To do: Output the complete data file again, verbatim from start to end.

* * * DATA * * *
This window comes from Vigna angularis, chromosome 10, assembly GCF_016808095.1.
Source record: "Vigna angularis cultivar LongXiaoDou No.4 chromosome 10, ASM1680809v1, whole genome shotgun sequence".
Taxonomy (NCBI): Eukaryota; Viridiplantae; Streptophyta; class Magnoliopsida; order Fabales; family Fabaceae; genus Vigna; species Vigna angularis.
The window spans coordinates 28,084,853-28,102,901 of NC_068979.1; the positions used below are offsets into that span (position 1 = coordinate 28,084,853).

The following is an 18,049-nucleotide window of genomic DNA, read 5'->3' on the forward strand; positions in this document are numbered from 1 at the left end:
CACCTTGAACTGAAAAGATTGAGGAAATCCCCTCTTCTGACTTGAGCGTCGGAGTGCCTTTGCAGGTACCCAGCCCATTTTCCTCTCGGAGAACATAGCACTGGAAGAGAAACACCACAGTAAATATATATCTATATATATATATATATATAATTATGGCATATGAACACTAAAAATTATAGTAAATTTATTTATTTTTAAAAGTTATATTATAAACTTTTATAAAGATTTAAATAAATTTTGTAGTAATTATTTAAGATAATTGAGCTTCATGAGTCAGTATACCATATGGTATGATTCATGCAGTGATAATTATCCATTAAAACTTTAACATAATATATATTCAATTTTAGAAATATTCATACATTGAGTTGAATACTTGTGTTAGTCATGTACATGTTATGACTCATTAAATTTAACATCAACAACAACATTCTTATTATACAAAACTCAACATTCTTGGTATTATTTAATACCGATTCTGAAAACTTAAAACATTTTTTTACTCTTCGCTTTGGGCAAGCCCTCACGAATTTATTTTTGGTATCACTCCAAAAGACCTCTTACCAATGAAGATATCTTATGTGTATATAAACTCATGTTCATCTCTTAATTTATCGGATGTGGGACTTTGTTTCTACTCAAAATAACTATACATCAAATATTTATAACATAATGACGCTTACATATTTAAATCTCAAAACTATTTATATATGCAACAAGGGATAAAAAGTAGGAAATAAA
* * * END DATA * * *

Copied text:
This window comes from Vigna angularis, chromosome 10, assembly GCF_016808095.1.
Source record: "Vigna angularis cultivar LongXiaoDou No.4 chromosome 10, ASM1680809v1, whole genome shotgun sequence".
Taxonomy (NCBI): Eukaryota; Viridiplantae; Streptophyta; class Magnoliopsida; order Fabales; family Fabaceae; genus Vigna; species Vigna angularis.
The window spans coordinates 28,084,853-28,102,901 of NC_068979.1; the positions used below are offsets into that span (position 1 = coordinate 28,084,853).

The following is an 18,049-nucleotide window of genomic DNA, read 5'->3' on the forward strand; positions in this document are numbered from 1 at the left end:
CACCTTGAACTGAAAAGATTGAGGAAATCCCCTCTTCTGACTTGAGCGTCGGAGTGCCTTTGCAGGTACCCAGCCCATTTTCCTCTCGGAGAACATAGCACTGGAAGAGAAACACCACAGTAAATATATATCTATATATATATATATATATAATTATGGCATATGAACACTAAAAATTATAGTAAATTTATTTATTTTTAAAAGTTATATTATAAACTTTTATAAAGATTTAAATAAATTTTGTAGTAATTATTTAAGATAATTGAGCTTCATGAGTCAGTATACCATATGGTATGATTCATGCAGTGATAATTATCCATTAAAACTTTAACATAATATATATTCAATTTTAGAAATATTCATACATTGAGTTGAATACTTGTGTTAGTCATGTACATGTTATGACTCATTAAATTTAACATCAACAACAACATTCTTATTATACAAAACTCAACATTCTTGGTATTATTTAATACCGATTCTGAAAACTTAAAACATTTTTTTACTCTTCGCTTTGGGCAAGCCCTCACGAATTTATTTTTGGTATCACTCCAAAAGACCTCTTACCAATGAAGATATCTTATGTGTATATAAACTCATGTTCATCTCTTAATTTATCGGATGTGGGACTTTGTTTCTACTCAAAATAACTATACATCAAATATTTATAACATAATGACGCTTACATATTTAAATCTCAAAACTATTTATATATGCAACAAGGGATAAAAAGTAGGAAATAAA